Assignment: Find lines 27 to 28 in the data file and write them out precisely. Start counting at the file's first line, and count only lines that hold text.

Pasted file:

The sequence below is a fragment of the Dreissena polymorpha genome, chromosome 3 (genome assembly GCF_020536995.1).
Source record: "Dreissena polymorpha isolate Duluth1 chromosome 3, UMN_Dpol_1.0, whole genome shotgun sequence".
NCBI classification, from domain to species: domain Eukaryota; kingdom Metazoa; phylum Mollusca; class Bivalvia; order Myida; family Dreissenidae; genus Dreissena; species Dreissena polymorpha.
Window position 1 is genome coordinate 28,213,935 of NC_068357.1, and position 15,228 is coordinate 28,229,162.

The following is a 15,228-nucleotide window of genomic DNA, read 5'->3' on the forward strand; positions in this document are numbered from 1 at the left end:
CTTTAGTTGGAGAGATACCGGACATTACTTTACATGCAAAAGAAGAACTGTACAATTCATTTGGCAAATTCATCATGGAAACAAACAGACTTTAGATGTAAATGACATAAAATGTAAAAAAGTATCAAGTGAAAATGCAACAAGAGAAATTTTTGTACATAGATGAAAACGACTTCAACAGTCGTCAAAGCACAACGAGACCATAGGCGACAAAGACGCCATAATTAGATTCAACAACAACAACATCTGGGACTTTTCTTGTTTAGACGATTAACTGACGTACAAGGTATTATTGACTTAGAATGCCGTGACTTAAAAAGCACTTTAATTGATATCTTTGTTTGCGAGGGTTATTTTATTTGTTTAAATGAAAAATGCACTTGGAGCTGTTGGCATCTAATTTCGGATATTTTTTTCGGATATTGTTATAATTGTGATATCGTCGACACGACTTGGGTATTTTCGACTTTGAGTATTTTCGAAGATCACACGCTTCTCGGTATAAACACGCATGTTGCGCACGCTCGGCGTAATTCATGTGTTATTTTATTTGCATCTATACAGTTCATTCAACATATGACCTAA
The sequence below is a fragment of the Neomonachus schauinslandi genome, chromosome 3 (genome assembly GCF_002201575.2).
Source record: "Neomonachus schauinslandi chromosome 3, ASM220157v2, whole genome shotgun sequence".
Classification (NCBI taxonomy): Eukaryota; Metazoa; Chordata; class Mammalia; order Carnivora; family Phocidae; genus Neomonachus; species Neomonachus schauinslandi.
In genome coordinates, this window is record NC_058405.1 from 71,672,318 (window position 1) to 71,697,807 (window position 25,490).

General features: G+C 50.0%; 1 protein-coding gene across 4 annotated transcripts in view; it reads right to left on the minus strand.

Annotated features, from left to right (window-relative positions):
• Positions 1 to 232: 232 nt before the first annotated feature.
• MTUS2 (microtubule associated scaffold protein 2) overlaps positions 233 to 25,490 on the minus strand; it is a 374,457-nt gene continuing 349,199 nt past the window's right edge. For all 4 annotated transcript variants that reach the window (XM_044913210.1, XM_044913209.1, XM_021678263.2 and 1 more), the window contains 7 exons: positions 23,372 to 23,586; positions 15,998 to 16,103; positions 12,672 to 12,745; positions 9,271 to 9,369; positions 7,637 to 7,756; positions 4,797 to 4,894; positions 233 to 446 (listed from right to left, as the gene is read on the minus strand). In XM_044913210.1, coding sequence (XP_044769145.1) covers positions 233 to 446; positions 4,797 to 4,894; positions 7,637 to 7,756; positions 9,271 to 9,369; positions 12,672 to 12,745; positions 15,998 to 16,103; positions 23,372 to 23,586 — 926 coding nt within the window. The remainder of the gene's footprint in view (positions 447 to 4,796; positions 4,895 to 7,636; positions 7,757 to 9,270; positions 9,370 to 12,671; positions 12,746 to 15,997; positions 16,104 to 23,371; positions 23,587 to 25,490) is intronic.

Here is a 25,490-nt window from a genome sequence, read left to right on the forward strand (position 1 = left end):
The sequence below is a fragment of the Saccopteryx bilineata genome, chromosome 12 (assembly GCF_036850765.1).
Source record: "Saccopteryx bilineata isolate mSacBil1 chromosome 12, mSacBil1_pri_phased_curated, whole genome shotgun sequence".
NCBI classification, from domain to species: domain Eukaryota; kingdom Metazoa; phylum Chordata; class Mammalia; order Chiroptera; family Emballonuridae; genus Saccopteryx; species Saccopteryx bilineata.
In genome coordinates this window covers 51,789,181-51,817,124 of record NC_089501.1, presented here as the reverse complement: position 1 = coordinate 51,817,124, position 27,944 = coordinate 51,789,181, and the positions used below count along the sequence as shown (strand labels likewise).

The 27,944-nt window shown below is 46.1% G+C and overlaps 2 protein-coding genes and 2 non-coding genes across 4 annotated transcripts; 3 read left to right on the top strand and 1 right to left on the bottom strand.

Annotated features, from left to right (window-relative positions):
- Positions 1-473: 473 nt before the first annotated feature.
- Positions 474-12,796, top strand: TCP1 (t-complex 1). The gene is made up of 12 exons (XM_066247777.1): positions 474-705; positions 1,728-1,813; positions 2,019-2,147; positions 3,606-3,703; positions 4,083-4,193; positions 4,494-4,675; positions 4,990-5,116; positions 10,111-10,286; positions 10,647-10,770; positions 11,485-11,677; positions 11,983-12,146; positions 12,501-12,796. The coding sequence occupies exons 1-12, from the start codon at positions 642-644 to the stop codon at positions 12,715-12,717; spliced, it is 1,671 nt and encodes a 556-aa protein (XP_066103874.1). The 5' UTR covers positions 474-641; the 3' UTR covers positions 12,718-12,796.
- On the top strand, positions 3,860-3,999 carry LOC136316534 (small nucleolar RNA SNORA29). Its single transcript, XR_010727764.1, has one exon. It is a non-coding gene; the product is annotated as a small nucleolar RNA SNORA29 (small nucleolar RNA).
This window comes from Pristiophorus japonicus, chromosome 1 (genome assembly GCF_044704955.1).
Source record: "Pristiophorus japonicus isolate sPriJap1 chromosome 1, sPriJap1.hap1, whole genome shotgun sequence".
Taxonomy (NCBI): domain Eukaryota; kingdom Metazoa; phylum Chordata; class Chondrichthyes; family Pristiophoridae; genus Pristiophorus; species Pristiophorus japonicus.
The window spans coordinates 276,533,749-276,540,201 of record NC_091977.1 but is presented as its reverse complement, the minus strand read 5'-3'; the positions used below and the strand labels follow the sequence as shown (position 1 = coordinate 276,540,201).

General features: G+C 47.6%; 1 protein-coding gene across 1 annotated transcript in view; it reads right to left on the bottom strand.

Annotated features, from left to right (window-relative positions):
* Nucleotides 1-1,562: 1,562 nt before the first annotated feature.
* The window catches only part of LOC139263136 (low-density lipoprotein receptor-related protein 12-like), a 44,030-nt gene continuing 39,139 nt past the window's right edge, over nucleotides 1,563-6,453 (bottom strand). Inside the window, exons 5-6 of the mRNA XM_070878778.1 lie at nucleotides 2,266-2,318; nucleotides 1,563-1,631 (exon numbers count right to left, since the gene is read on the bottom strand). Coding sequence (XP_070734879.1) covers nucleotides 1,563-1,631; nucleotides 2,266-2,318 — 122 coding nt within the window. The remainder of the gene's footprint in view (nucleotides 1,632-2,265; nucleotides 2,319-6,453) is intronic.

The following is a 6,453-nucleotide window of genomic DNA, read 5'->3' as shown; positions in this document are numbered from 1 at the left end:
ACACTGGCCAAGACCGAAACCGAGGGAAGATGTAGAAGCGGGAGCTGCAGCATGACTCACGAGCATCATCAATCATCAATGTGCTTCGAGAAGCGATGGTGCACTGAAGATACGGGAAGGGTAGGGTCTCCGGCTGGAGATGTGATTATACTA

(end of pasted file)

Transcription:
Taxonomy (NCBI): domain Eukaryota; kingdom Metazoa; phylum Chordata; class Chondrichthyes; family Pristiophoridae; genus Pristiophorus; species Pristiophorus japonicus.
The window spans coordinates 276,533,749-276,540,201 of record NC_091977.1 but is presented as its reverse complement, the minus strand read 5'-3'; the positions used below and the strand labels follow the sequence as shown (position 1 = coordinate 276,540,201).